Recent scholarship has demonstrated that youth are not mere subjects of policy interventions, but vital actors in peacebuilding. I place this finding as the central starting point for peace research with youth in Colombia. For nearly a decade I have engaged in collaborative research with social leaders like Naún Álvarez González, a young, Afrodescendant campesino from a community that values oral tradition. Naún writes in this piece of increased opportunities for youth to participate in the creation and implementation of peace policy. Angela J. Lederach (Ph.D. ’20), Assistant Professor of Cultural Anthropology at Creighton University
Youth are at the forefront of peacebuilding in Colombia. We are the guarantors of peace, the ones who will ensure that violence will not persist. In my territory, Montes de María, young people carry the weight of Colombia’s armed conflict. We have lived, felt, and observed the violations committed against young women, Afrodescendants, Indigenous, and campesinos. We know how these violations fractured the social fabric of our communities. We are not just victims; we are also indispensable peacebuilding actors. We do not want the history of violence to repeat itself, which is why we organized the Youth Peace Provokers of the Alta Montaña (JOPPAZ) movement.
Across Colombia, youth have organized nonviolent marches in support of the peace accords, facilitated community reconciliation, and demanded greater equality through national strikes. We have placed our hands at the service of social change – and we have borne the weight of stigmatization for exercising our right to peaceful protest. Our collective experiences shed light on four priorities for peace policy.
First, peacebuilding must center environmental justice. For campesino youth, to take care of our environment is to take care of life, for to care for water generates life. With climate change and the extinction of species endemic to our region, our campesino identity is also disappearing. Today, there is a movement of young environmentalists in Montes de María. When we defend the land and everything that exists within her, we are defending our existence. Environmental care must be the starting point for peacebuilding.
Second, peacebuilding requires political participation. When the peace accords were first signed, we engaged in a process of participation. Out of these dialogues, we made collective agreements with our communities. But today technical operators are once again managing the implementation. Building peace means building community. The community must create, contribute to, and implement programs in a way that deepens trust and strengthens our territory. For us, this requires direct participation. Peacebuilding requires increased opportunities for youth to engage in political participation. We are already creating policies; what we need is participation so that our policies are heard.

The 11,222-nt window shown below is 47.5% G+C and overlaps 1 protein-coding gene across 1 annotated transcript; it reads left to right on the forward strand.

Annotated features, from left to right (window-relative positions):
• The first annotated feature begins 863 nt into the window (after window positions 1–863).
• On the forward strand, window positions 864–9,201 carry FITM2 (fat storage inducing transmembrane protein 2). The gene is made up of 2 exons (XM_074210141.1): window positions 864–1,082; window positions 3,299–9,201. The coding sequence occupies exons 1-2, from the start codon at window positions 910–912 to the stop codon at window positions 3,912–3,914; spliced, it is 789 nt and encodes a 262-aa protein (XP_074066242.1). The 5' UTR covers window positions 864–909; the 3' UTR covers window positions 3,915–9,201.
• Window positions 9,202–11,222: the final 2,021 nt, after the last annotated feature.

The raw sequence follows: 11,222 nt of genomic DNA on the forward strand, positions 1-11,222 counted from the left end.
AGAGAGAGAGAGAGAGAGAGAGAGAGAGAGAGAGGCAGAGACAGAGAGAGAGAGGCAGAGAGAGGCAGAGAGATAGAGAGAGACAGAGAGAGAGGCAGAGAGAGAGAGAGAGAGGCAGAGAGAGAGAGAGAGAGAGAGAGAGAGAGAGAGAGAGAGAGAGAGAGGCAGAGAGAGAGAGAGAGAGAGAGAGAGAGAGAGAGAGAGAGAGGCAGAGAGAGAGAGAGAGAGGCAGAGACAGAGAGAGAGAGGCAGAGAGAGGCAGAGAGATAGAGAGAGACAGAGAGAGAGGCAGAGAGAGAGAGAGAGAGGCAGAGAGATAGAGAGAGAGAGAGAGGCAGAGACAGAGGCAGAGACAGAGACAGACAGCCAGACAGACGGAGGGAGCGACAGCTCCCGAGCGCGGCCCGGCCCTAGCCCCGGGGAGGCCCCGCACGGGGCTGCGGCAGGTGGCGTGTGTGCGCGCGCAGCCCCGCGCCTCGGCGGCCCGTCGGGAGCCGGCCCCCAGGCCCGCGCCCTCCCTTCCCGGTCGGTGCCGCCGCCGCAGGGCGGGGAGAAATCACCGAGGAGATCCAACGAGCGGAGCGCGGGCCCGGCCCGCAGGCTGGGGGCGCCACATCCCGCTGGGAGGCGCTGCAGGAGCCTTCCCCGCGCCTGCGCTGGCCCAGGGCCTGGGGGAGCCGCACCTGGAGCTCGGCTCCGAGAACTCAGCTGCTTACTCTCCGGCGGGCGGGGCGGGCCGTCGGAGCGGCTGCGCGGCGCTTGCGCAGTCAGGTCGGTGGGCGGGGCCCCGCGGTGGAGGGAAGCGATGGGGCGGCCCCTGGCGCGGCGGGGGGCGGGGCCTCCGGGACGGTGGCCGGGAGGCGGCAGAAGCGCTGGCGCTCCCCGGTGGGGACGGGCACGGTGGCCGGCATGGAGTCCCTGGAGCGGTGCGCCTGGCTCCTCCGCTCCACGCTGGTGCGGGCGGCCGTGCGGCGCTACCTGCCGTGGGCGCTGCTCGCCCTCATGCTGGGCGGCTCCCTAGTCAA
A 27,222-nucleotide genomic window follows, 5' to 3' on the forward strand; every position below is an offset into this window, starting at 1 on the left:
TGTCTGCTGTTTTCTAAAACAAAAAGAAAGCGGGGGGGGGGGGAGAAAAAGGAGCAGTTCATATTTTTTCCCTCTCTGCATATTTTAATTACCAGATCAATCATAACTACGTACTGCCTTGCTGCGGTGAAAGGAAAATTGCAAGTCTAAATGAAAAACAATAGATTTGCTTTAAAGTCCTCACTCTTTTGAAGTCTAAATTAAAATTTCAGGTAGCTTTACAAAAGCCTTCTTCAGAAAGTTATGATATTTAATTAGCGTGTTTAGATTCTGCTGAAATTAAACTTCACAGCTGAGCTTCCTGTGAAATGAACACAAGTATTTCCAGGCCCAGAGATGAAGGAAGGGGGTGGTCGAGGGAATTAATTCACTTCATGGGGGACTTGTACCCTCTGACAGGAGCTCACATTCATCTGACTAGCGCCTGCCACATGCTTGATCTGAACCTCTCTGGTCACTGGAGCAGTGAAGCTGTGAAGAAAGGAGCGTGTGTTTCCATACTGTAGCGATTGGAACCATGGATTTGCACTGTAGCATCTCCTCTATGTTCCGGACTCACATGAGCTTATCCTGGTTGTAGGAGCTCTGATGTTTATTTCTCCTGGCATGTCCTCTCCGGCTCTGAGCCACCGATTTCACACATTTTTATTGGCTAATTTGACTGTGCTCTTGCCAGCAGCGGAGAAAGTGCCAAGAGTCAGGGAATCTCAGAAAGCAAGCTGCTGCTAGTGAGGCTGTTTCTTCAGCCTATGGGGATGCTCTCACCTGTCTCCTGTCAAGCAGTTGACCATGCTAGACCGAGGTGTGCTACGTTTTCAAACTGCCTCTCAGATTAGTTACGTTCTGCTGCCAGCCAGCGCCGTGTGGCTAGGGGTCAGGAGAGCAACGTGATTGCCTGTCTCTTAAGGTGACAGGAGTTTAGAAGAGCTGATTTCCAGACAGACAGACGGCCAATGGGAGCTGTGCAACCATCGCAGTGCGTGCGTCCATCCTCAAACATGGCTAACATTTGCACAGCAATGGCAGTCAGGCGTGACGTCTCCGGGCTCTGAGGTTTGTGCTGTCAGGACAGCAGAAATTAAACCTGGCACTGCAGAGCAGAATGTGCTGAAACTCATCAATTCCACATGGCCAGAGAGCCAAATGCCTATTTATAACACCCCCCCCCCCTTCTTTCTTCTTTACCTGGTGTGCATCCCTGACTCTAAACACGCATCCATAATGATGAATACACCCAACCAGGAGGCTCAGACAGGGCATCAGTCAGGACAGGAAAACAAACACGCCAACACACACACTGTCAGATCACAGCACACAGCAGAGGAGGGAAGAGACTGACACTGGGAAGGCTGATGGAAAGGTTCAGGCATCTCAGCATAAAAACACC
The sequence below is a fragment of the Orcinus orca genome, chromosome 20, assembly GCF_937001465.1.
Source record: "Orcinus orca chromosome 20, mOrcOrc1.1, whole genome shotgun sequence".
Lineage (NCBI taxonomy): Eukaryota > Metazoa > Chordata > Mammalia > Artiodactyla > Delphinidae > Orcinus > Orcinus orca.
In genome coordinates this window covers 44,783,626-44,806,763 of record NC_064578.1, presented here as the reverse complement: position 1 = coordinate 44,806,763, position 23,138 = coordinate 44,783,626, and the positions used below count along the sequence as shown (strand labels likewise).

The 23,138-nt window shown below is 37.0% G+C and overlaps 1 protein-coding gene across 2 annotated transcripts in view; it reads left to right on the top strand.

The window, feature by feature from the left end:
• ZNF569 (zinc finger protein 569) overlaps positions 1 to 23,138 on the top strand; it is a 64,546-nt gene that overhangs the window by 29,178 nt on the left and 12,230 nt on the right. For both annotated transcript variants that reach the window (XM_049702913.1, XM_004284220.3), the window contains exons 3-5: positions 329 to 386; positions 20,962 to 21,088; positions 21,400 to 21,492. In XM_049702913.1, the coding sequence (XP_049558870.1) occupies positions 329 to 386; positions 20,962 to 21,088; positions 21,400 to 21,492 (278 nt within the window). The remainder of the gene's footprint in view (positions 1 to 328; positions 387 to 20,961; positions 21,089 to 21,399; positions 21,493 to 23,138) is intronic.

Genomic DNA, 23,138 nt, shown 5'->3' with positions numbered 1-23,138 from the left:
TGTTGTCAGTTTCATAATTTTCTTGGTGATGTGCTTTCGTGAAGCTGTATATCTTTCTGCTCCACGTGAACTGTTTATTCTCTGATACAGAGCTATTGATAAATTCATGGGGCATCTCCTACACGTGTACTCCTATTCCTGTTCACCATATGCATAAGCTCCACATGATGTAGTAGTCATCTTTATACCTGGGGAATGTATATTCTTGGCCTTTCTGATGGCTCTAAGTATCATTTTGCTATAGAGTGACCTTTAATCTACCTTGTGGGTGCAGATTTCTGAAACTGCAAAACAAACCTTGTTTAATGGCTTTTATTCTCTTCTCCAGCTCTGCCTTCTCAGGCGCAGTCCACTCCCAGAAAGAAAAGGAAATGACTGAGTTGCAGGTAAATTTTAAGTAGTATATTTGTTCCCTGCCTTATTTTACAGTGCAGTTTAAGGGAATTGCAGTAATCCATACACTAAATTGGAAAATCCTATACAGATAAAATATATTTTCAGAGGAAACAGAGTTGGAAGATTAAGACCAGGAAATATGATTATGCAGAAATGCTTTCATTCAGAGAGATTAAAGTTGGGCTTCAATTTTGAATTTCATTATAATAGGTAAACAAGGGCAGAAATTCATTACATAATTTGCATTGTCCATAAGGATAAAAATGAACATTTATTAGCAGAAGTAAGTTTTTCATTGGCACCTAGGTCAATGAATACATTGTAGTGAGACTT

Third, peacebuilding should invest more in social movements. The Youth Peace Provokers social movement has generated a transformative process in our territory – a territory violated by armed conflict and massacres, where the social fabric was broken. They tried to extinguish campesino life. They wanted our future to disappear. From this experience, our youth organizations took root. We began organizing, dreaming, caring for, and defending our territory. Ten years ago, I did not hear the voices of young campesinos. But today, young people in the Alta Montaña are presidents of community action councils, leaders of our community organizations, and members of our associations. Most recently, we organized and elected representatives to our municipal council. This is transformative change.
We are building peace to guarantee that campesino life will continue forever. But this requires a permanent process of movement-building. Peacebuilding should invest more in social movements like ours, rather than focus only on technical projects managed by external intermediaries. For transformative peacebuilding we need policies that ensure we will not be stigmatized for nonviolent mobilization. We need policies that promote community organizing efforts like our monthly assemblies, sustained dialogue processes, and community integration efforts.
Fourth, peacebuilding must work towards equitable change. As a youth movement, we have generated spaces of participation in places where our voices were not heard previously. This has been especially challenging for young women who face additional barriers. JOPPAZ is working to build true gender equity in our communities. The social and political participation of young women has strengthened our organizations. Through years of action and reflection, we have realized that the hierarchies always dominating our country have not generated constructive change. On the contrary, they have created greater inequality and discrimination. Youth across Colombia have awakened. We want change that deepens social equity across the differential experiences of gender, generation, class strata, and ethnicity. For rural youth, equitable peace requires access to education so that we can work in our rural health centers, educational institutions, and agricultural agencies.
Defending our territory, healing our relationships with the land, and building community shape our identity and sense of belonging as Montemarianos. Through environmental care, political participation, and equitable public policies, youth are building lasting peace in Colombia.
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Naún Álvarez González is a coordinator of the Youth Peace Provokers of the Alta Montaña social movement and the President of the Community Action Council of Camarón, Colombia. Additionally, he is working towards a degree in Social Work at the University of the Caribbean (CECAR). He has extensive experience in community-based peacebuilding, historical memory documentation, and environmental restoration.